The bottom line is, you don’t. You can talk to someone and try to understand their story. You could look for the fruits of repentance. But in the end, you really don’t know. I tend to lean towards compassion, but in the two examples above, I just couldn’t do it.

Sometimes Jesus said, “I don’t condemn you.” Other times he said, “You’re already condemned” (John 3:18). Jesus didn’t like it when the Pharisees shut heaven’s door in people’s faces. Yet he also warned against giving pearls to the pigs.

But Jesus was better at sorting things out. He’s really good at reading hearts and minds.

And he’s great at keeping me on task. I’m not supposed to be a religious sub-contractor, providing various services. I’m just the messenger.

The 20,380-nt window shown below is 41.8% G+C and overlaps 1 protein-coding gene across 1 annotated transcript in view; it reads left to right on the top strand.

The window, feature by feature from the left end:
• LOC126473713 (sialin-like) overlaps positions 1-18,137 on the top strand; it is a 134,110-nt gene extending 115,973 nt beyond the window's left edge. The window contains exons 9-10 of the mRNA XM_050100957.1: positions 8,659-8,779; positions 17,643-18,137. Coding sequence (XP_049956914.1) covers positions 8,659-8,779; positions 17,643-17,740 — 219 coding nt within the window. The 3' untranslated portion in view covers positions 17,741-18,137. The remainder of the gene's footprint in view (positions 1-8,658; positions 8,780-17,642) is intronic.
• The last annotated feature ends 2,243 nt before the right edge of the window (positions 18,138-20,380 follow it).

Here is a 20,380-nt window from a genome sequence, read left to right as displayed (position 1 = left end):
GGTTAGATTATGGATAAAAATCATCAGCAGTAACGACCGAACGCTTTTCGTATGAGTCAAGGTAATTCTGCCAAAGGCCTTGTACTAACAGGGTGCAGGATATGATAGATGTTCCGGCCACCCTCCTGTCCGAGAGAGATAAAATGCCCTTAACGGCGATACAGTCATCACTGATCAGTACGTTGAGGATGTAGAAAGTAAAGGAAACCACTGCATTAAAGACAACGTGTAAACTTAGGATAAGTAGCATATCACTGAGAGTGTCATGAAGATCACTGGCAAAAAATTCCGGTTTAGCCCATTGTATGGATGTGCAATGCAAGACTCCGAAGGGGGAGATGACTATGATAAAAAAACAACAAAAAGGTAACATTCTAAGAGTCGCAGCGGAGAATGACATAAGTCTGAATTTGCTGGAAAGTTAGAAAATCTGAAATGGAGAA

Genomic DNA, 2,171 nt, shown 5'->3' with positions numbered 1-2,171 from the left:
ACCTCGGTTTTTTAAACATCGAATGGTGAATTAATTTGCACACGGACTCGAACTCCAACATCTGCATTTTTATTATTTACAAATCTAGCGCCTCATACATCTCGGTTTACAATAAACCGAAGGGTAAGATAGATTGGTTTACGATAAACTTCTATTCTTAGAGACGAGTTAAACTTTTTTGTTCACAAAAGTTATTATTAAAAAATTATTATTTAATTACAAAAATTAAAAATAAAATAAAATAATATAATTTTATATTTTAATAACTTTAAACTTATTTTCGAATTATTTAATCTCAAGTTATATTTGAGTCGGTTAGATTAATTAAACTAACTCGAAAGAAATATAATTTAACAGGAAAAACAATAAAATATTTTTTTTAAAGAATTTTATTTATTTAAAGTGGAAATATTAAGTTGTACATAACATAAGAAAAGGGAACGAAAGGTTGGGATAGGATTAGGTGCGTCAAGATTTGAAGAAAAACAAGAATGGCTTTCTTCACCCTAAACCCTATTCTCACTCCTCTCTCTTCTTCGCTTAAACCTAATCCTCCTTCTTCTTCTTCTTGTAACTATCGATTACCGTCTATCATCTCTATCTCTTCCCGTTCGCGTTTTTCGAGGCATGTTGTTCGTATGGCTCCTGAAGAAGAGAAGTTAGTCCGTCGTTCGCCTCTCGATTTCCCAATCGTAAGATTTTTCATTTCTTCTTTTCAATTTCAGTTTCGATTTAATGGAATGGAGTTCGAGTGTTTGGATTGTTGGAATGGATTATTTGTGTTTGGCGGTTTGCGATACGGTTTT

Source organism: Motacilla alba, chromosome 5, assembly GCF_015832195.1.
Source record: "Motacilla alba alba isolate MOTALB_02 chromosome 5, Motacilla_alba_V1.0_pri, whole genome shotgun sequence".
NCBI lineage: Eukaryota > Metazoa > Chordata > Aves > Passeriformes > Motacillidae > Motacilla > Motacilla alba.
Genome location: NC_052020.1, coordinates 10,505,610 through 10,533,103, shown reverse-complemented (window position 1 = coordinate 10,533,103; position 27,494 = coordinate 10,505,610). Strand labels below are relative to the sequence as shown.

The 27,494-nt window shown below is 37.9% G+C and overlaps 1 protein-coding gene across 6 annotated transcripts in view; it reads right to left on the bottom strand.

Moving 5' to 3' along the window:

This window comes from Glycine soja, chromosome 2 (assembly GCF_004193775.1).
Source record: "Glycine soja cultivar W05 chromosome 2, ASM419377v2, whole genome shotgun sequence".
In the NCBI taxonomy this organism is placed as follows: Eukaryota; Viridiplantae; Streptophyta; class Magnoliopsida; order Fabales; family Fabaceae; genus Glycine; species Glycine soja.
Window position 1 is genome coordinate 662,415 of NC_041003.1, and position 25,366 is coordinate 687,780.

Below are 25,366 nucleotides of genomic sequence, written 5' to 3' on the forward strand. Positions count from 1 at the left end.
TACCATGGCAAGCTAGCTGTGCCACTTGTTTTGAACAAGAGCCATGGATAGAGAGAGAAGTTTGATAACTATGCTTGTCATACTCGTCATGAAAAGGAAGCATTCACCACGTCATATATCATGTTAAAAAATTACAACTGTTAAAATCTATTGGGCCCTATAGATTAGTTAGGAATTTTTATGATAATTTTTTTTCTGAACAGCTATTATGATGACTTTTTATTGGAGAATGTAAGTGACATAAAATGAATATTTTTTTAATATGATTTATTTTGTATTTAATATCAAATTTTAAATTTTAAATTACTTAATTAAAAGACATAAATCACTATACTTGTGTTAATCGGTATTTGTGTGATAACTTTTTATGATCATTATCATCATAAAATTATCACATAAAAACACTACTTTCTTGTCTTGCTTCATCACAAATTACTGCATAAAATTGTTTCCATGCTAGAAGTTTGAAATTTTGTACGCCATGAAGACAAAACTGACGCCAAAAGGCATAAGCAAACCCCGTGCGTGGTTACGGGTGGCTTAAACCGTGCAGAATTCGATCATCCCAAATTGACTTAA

All the signs are there

58054dca7ec3a.imageNo church today. Waiting for Hurricane Irma to traverse the Florida peninsula. Plenty of time to think and pray…

Of course you’re going to hear about it. You’ve thought about it, too. How could you not? All the pieces are there: a total eclipse, back-to-back hurricanes hitting the United States, a devastating earthquake in Mexico City, scorching wildfires in the west after record high temperatures and years of drought, hatred and violence in places like Charlottesville, VA and nuclear war just over the horizon. Science fiction writer John Scalzi tweeted, “These aren’t the End Times, but it sure as hell feels like the End Times are getting in a few dress rehearsals right about now” (1:20 pm Sept 8. 2017)